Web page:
At just before 8am on the 25th February 1601, Essex was brought out of the Tower of London and walked to the scaffold. He was wearing a black velvet gown, black satin doublet and breeches, and a black hat, which he took off as he climbed up onto the scaffold so that he could bow to the people gathered. He then made a speech acknowledging “with thankfulness to God, that he was justly spewed out of the realm” and said:-
“My sins are more in number than the hairs on my head. I have bestowed my youth in wantonness, lust and uncleanness; I have been puffed up with pride, vanity and love of this wicked world’s pleasures. For all which, I humbly beseech my Saviour Christ to be a mediator to the eternal Majesty for my pardon, especially for this my last sin, this great, this bloody, this crying, this infectious sin, whereby so many for love of me have been drawn to offend God, to offend their sovereign, to offend the world. I beseech God to forgive it me – most wretched of all.”
After praying that God would preserve the Queen and asking the crowd to join him in prayer, he begged God to forgive his enemies. He then removed his gown and ruff and knelt at the block, looking up at the sky and saying the Lord’s Prayer. After forgiving the executioner, who knelt in front of him, Essex repeated the Creed and then took off his doublet, as it was covering his neck, to display a waistcoat of scarlet, the colour of martyrs. He laid himself on the block, stretched out his arms and prayed, “Lord be merciful to Thy prostrate servant… Lord, into Thy hands I commend my spirit.” After repeating two verses of Psalm 51, he could take no more and cried out, “Executioner, strike home!”. The executioner swung his axe to behead Essex, but, unfortunately, it took 3 blows to sever the head. After Essex’s head was finally severed, the executioner held it aloft, shouting, “God save the Queen!”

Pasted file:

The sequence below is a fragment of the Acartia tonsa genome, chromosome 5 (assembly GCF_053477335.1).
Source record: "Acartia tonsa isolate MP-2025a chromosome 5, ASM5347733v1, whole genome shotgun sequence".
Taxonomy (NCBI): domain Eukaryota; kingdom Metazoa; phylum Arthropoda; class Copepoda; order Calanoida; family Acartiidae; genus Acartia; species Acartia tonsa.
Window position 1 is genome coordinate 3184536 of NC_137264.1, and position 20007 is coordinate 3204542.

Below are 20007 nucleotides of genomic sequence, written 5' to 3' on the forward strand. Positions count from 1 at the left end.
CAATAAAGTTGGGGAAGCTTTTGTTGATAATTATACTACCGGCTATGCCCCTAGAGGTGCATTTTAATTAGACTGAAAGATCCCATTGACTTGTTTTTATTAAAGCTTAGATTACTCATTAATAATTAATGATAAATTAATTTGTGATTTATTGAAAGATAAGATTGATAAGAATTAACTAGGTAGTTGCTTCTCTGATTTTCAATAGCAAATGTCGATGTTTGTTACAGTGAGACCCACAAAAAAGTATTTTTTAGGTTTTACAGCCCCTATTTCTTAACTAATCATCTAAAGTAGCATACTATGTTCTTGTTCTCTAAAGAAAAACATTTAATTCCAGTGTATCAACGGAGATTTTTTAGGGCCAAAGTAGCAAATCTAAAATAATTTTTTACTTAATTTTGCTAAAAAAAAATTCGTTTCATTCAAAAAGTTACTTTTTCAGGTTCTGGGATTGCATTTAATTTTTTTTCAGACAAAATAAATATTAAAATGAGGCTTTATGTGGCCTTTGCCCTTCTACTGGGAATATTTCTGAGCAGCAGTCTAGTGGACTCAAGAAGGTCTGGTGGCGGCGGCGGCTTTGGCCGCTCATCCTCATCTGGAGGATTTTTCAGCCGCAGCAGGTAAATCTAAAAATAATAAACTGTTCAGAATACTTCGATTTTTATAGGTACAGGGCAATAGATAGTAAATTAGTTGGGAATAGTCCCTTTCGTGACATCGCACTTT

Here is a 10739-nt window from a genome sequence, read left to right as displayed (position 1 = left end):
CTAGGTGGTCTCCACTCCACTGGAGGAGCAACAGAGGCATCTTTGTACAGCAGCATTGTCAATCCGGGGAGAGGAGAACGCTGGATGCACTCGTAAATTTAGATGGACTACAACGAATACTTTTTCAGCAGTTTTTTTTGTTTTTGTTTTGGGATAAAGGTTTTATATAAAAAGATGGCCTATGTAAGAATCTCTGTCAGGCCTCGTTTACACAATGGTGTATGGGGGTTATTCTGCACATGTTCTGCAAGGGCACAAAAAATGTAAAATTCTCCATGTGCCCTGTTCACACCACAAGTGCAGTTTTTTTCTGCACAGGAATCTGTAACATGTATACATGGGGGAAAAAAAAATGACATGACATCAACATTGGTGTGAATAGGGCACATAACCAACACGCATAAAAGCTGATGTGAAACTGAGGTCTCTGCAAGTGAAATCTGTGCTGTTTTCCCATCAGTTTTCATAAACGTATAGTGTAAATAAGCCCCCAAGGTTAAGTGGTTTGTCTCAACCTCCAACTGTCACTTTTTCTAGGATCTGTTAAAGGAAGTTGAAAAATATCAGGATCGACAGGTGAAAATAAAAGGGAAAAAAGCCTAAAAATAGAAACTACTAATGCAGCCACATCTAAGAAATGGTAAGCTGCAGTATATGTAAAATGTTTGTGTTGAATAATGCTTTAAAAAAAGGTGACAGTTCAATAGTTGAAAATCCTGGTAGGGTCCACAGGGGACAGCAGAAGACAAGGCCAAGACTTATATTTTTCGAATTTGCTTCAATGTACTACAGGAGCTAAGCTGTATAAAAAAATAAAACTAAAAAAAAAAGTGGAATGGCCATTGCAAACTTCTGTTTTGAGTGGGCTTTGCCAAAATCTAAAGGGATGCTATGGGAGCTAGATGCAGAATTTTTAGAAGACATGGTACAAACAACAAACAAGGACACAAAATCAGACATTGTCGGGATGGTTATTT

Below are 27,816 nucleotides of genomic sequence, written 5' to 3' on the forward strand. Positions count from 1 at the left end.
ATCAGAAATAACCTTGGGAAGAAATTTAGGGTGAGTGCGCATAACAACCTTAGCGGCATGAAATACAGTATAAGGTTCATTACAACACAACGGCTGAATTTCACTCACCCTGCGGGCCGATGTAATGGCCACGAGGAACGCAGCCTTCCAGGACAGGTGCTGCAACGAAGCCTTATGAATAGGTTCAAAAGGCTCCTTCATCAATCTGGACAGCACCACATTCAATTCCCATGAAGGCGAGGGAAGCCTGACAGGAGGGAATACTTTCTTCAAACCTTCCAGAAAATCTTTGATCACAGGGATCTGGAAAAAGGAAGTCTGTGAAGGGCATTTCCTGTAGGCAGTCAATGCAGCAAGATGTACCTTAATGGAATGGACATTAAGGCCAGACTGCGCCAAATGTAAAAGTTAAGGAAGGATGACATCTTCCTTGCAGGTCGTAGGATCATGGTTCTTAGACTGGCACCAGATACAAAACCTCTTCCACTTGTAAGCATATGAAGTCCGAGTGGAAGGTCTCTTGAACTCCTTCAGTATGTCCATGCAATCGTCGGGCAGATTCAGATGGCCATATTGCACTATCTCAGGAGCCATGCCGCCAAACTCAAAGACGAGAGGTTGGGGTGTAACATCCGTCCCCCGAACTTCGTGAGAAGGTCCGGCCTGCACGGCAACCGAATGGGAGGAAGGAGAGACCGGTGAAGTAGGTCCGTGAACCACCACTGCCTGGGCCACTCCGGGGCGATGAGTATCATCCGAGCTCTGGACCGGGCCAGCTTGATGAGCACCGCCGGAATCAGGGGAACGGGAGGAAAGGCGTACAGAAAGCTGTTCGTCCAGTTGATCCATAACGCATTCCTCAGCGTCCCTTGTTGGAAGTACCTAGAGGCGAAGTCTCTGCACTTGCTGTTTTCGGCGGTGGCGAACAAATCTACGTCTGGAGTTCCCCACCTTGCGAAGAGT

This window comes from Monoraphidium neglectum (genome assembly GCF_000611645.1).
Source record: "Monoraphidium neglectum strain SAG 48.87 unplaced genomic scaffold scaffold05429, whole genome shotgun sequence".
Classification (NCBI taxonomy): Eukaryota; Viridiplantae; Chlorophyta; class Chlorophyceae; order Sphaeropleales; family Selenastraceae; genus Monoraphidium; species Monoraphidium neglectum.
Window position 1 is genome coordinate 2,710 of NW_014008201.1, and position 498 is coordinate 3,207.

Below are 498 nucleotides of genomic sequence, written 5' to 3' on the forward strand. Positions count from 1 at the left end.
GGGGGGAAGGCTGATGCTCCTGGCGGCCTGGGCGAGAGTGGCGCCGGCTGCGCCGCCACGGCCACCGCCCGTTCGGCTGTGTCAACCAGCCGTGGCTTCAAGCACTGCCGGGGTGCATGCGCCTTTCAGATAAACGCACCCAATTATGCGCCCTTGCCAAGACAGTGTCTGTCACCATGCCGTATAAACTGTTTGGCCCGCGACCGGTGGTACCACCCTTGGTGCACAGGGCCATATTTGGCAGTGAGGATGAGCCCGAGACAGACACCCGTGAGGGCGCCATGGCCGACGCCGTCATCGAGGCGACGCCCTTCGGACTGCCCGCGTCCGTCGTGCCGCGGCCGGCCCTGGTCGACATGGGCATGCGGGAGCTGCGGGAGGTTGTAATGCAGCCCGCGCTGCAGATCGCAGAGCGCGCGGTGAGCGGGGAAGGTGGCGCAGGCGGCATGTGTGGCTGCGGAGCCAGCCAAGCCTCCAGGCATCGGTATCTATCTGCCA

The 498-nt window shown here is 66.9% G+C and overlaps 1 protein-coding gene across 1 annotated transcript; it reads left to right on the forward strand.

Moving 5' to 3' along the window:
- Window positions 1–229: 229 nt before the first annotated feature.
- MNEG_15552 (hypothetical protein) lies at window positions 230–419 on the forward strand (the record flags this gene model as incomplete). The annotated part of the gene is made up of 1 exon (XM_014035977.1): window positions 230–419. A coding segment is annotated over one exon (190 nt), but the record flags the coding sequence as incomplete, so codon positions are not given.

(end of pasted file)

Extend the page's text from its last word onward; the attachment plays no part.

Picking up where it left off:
It was the end of a man who had given Elizabeth I much joy, but also much anger, during her later years. Alison Weir writes of how although Elizabeth did not show any signs of regret for signing his death warrant, as “she had been justified in doing so, his death did affect her: “she remembered him with sadness, and for the rest of her life wore a ring he had given her.”
Doyne C Bell, author of “Notices of the Historic Persons Buried in the Chapel of St Peter ad Vincula in the Tower of London”, writes of the body and head of Essex were put into a coffin and buried in the chancel of the Chapel to the right of the resting places of the Earl of Arundel and the Duke of Norfolk.
RIP Robert Devereux, Earl of Essex.
You can read more about his life and fall in a previous article on his execution – The Execution of Robert Devereux, 2nd Earl of Essex.
Trivia: Essex’s executioner was Thomas Derrick, a man who Essex had pardoned for rape on the conditione that he became an executioner.
- “Elizabeth the Queen”, Alison Weir
- “Notices of the Historic Persons Buried in the Chapel of St Peter ad Vincula in the Tower of London”, Doyne C Bell